By Gina Cherelus
NEW YORK (Reuters) – Three people were killed and at least 16 injured when a New York City transit bus and a tour bus collided early on Monday in the city’s borough of Queens, spinning around before slamming into a building, fire officials said.
Firefighters pulled passengers from the wreckage after the city bus collided with a Dahlia tour bus in the Flushing neighborhood shortly after 6 a.m. EDT (1000 GMT), according to the New York City Fire Department.
Authorities said speed may have been a factor in the crash.
“As you have observed, these buses spun around. That requires an enormous amount of speed,” Metropolitan Transportation Authority Chairman Joe Lhota said at a news conference. “The MTA driver is in the hospital in a non-critical condition and he is being spoken to right now by investigators.”
The tour bus was traveling east on Northern Boulevard when the city bus, which was carrying 15 passengers, tried to make a right turn on the same street, police said. It was not clear how many passengers were on the tour bus.
Photos posted online by the fire department showed the two buses had slammed into the corner of a Kennedy Fried Chicken restaurant, causing a small fire that firefighters extinguished shortly after the crash.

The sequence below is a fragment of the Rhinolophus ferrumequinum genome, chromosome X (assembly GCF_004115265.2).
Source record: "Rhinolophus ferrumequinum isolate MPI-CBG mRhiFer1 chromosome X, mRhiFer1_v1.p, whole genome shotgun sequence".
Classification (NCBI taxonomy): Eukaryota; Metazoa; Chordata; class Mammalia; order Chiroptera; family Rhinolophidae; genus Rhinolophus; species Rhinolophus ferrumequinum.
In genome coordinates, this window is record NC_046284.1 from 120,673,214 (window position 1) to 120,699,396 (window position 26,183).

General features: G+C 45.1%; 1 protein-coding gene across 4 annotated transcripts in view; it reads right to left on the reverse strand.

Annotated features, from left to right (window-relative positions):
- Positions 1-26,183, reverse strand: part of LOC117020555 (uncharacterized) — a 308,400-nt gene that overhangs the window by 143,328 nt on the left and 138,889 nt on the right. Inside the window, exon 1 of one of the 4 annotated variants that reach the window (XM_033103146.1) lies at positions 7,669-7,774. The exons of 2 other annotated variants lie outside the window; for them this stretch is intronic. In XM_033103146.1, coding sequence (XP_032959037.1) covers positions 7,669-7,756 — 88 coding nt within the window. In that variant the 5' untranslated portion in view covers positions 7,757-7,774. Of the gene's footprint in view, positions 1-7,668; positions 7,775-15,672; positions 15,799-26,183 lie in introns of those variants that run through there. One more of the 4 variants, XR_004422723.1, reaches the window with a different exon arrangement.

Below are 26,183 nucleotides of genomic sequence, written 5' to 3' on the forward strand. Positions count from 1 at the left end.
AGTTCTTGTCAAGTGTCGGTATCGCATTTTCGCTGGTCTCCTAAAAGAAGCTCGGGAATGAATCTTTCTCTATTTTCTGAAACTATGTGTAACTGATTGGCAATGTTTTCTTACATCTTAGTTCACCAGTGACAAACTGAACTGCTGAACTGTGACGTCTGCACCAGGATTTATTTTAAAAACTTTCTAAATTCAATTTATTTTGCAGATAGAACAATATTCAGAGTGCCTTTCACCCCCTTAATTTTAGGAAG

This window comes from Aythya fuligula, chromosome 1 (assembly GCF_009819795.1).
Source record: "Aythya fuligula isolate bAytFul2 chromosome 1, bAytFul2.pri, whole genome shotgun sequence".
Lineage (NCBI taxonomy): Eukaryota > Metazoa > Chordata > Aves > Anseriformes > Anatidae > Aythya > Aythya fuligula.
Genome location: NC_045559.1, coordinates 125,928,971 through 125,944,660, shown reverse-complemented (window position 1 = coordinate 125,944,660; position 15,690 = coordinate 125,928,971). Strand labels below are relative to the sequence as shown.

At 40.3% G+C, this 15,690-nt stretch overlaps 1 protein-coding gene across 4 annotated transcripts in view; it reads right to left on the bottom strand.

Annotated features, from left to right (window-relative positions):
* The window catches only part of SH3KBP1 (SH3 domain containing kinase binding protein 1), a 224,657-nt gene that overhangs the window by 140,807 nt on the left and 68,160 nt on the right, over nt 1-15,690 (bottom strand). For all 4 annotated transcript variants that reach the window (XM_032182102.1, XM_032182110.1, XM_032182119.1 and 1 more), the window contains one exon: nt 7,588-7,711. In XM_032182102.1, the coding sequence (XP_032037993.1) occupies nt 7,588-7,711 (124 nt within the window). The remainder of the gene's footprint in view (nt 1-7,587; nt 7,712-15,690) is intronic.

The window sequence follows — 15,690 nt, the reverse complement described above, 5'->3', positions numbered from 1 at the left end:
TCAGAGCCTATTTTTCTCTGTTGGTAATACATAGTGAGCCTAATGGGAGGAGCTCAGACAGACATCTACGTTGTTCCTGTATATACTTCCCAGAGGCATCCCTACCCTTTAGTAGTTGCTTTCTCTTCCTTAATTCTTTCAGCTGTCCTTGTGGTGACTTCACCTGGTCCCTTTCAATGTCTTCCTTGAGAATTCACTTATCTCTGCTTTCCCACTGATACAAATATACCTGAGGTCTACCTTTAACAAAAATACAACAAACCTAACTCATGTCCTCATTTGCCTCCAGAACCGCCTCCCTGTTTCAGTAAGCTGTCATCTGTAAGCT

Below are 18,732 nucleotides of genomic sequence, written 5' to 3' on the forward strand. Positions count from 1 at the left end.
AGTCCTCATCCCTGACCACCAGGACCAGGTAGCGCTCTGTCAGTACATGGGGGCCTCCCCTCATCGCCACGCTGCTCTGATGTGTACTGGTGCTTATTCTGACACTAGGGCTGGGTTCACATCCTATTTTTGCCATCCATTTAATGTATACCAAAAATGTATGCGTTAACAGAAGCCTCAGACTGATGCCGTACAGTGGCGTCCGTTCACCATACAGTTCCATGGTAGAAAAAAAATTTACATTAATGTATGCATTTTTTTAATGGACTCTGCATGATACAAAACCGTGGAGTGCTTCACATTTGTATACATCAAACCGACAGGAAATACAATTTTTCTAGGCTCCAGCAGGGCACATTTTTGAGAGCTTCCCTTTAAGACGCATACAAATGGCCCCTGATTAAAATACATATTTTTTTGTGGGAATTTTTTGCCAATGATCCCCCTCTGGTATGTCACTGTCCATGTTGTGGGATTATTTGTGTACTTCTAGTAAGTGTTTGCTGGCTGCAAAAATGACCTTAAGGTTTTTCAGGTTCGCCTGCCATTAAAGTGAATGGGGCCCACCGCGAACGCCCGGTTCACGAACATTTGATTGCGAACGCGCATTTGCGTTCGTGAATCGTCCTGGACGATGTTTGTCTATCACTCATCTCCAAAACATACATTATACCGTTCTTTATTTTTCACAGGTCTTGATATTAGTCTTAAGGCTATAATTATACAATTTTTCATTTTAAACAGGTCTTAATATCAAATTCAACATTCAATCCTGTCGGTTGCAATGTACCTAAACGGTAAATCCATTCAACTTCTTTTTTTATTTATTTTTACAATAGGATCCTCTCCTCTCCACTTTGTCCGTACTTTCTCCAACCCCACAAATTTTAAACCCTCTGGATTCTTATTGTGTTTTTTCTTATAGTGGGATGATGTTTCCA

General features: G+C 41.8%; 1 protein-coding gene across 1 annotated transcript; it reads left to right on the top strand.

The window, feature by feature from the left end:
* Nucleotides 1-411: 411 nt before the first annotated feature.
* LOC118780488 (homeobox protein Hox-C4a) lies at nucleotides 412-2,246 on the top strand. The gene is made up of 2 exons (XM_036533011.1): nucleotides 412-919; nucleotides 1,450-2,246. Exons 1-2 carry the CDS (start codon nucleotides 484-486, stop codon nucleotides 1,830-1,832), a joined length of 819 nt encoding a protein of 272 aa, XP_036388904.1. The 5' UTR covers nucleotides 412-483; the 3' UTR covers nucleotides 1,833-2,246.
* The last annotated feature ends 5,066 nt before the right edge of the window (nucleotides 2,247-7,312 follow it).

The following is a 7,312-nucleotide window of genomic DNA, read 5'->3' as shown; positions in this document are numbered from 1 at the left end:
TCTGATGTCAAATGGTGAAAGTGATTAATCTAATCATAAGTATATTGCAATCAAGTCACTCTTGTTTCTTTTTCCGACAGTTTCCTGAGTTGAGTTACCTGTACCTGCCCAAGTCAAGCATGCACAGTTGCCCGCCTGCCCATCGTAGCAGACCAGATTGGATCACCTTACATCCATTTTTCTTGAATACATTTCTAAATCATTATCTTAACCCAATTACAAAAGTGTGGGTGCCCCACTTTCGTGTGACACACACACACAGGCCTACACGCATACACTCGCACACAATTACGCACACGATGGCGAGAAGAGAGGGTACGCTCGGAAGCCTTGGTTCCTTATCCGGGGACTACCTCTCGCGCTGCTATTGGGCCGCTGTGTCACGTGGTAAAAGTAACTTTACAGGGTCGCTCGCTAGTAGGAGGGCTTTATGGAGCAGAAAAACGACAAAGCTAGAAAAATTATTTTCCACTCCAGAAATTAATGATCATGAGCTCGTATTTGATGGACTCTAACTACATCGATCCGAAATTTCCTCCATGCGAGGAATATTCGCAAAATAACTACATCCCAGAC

One unidentified bystander was pinned beneath the wreckage and died at the scene. The driver of the tour bus and a passenger in one of the buses were later pronounced dead at area hospitals, according to police spokeswoman Juanita Holmes.
The remaining victims suffered injuries ranging from critical to minor.
The MTA, fire and police departments were investigating the accident, Mayor Bill de Blasio told reporters at the news briefing. The National Transportation Safety Board said in a post on Twitter that it would be sending a team to New York City to investigate the crash.
“Hard to compare to anything I’ve ever seen,” de Blasio said. “We don’t know enough yet about the specific details. We do not yet have a reliable videotape to work from.”
A representative from Flushing-based Dahlia Group Inc., a private tour bus company, declined to comment.
(Editing by Bernadette Baum)
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